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PostPosted: Sat Aug 10, 2013 2:14 am 
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Location: Sheppey, Kent
Losing the shorty mudguards should be your very first mod :)


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PostPosted: Sat Aug 10, 2013 8:17 am 
Old School Hero

Joined: Fri Aug 09, 2013 9:47 pm
Posts: 231
Location: South Manchester
Thanks Tel - are the 1050 levers the kind with integrated gear and brake levers? And is it best to go for an 'all-in' unit on the front or doesn't it matter to keep brakes and gears separate?

I take it mudguard removal is something favoured by the purists?

Cheers,
Drew


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PostPosted: Sat Aug 10, 2013 8:28 am 
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Joined: Thu Jun 18, 2009 1:07 pm
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Location: Sheppey, Kent
The 1050 levers are just for the brakes. Integrated brake and gear levers (STI's) are convenient but not the most aesthetically pleasing and not really in keeping with the bike. It's upto you of course. A set of STI shifters will probably set you back in the region of £40+. They are also speed specific ie 7, 8, 9 speed etc, your bike will accept 7 easily (which are hard to find, although not impossible) but you can squeeze 8 upwards in there if you spread the dropouts by 4mm.

Full mudguards are fine on the right bike, shortie mudguards are very rarely fine on any bike! Get em off ;)


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PostPosted: Sat Aug 10, 2013 9:02 am 
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Location: The Cock Inn, Tillett, Herts
Tel wrote:
Original spec gears were indexed, SIS = Shimano Index System and despite "only" being 501 rather than 531 it is 501sl which from my experience rides just as well and is comparative in weight.

Indeed, 501 is more of a cromo and for all that is strength and weight properties are fairly similar to 531 - a good example of a lower Reynolds series number not necessarily being inferior. The significant mechanical difference is that the tubes are made from rolled stock so have a seam, but at that level it makes zilch difference to the performance. The other thing to note is that 501 was usually, but not always, plain gauge but then plain 531 was available too.

I'm rambling on, but why I'm trying to say is that in the performance characteristics of the material there's little in it twixt 501 and 531. Sounds like a nice frame.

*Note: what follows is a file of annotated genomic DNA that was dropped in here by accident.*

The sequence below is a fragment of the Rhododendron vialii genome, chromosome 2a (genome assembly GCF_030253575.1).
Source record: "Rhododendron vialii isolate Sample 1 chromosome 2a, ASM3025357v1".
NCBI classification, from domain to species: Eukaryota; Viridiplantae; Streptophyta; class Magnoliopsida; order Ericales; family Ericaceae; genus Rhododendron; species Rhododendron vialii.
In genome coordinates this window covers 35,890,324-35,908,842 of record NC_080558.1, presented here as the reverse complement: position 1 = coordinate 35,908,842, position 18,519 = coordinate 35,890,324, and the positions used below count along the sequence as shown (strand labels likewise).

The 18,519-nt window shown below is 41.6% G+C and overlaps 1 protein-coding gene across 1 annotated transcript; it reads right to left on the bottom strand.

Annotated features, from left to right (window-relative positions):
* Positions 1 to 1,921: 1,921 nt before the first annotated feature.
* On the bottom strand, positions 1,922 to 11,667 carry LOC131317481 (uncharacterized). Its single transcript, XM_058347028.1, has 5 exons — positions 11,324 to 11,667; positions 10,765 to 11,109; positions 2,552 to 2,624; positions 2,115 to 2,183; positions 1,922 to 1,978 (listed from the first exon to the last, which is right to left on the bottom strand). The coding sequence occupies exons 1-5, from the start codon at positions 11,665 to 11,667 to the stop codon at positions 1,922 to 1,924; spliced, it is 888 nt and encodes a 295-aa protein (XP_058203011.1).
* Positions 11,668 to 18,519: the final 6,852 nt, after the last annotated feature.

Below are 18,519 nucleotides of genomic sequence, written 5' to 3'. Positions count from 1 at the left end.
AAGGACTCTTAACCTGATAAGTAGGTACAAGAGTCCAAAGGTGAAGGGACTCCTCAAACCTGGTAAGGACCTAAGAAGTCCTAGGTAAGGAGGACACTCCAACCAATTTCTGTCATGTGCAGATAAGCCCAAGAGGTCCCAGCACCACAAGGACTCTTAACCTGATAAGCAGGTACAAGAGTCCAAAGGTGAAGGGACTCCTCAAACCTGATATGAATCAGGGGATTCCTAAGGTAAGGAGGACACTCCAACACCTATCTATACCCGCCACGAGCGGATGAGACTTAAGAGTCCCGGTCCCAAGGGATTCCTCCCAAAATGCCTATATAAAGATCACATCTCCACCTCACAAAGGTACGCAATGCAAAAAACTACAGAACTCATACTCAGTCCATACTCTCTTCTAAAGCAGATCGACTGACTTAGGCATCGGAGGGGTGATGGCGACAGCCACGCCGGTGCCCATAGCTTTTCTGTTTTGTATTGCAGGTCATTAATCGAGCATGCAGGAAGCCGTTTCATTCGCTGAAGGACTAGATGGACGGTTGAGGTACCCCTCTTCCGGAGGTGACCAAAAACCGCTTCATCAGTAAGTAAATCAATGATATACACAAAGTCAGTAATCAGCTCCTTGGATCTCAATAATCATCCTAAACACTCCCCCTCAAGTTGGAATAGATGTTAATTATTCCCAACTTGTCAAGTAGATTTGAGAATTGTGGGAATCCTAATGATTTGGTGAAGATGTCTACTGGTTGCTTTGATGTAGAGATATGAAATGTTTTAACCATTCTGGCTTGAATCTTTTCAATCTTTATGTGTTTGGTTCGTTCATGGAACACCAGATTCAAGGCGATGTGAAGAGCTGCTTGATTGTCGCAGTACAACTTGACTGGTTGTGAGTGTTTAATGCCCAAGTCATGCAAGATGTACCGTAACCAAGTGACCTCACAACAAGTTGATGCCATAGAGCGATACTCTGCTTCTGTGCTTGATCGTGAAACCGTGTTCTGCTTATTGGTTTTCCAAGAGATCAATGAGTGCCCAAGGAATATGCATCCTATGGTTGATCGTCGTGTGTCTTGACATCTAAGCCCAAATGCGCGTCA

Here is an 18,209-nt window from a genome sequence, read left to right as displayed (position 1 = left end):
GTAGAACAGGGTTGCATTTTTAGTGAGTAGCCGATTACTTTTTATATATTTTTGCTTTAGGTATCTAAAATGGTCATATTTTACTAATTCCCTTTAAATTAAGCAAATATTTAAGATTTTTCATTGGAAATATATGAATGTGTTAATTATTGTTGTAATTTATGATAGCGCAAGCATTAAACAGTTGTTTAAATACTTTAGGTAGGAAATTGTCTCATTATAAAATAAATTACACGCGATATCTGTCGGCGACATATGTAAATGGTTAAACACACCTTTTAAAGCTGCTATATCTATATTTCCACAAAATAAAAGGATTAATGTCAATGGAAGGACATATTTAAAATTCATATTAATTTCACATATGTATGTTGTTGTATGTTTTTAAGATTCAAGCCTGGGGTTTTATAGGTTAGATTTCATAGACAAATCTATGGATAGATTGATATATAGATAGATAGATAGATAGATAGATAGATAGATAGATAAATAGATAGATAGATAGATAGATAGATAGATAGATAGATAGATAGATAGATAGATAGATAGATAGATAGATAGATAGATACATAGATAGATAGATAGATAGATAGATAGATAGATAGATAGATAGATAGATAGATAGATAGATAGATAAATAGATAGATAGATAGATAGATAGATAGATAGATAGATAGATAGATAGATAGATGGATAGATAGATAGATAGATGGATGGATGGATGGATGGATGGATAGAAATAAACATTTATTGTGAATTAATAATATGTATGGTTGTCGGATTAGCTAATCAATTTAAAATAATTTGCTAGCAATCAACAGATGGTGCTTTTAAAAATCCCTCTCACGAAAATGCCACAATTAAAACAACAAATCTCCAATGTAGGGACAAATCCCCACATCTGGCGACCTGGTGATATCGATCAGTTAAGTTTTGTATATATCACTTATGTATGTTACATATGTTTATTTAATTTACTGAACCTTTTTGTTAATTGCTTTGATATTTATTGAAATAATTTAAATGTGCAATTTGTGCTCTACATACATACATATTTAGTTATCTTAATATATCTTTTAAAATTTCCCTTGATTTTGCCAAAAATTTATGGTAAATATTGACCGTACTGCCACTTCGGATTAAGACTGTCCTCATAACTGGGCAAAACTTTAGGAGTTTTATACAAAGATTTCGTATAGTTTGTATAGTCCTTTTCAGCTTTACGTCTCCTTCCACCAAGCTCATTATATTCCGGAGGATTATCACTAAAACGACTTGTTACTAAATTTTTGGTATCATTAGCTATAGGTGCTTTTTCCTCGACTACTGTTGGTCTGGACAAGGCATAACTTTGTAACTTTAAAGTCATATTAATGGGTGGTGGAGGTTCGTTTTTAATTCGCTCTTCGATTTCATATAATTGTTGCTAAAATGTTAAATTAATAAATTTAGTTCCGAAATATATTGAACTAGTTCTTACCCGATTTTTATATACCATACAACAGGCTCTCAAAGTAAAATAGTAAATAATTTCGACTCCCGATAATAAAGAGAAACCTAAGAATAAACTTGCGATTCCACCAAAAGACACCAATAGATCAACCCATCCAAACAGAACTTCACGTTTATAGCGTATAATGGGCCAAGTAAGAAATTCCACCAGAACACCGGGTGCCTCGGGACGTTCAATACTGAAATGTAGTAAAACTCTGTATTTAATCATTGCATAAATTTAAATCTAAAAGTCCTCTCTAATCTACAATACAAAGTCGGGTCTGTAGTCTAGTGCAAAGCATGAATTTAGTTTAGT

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PostPosted: Sat Aug 10, 2013 11:25 am 
Old School Hero

Joined: Fri Aug 09, 2013 9:47 pm
Posts: 231
Location: South Manchester
Thanks guys. That's a relief to hear about the frame - that was the main reason I went for this one over various other retro bikes that were available cheap on eBay.

A test ride this morning revealed that drop handlebars are very much a necessity. With the straight ones the geometry of the bike seems all wrong - I'm only 5'8" but my arms felt like they needed a lot more space.

Is there anything I should look out for in terms of handlebars? Or stems, if that proves necessary too?

I imagine you get what you pay for, like with most things - but I know from buying other things on there that eBay can be a great leveller if you're armed with a little knowledge. Is there a particular type of handlebar (or width?) that I should be looking for, or will any drop handlebars do? And are brands important with handlebars, or just that they're alloy and fairly lightweight?

Thanks again - I'll be asking lots of basic questions to begin with, but usually I'm a fairly quick learner and will try not to ask a daft question more than once...


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PostPosted: Sun Aug 11, 2013 11:01 pm 
Old School Hero

Joined: Fri Aug 09, 2013 9:47 pm
Posts: 231
Location: South Manchester
Are Cinelli stems and handlebars a good fit for a bike like this, would you say? It's just a name someone mentioned to me. Better than something like SR?

There seem to be chrome Cinelli bars available secondhand for about £15-20 but also new Cinelli Vai ones on eBay for about a fiver more.

And could someone be kind enough to explain what difference the width of handlebars makes? Those new ones seem to come in 40, 42 or 44 cm sizes.


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PostPosted: Sun Aug 11, 2013 11:17 pm 
Dirt Disciple

Joined: Tue Aug 06, 2013 1:29 am
Posts: 30
Location: Pontefract, West Yorkshire , England
Hi i also have this bike but with all original parts. It has Shimano 105 brakes and gearing. It has weinnman 700 rims the only difference to your bike is the SR road champion handlebars.I ve uploaded pics so you can have a look.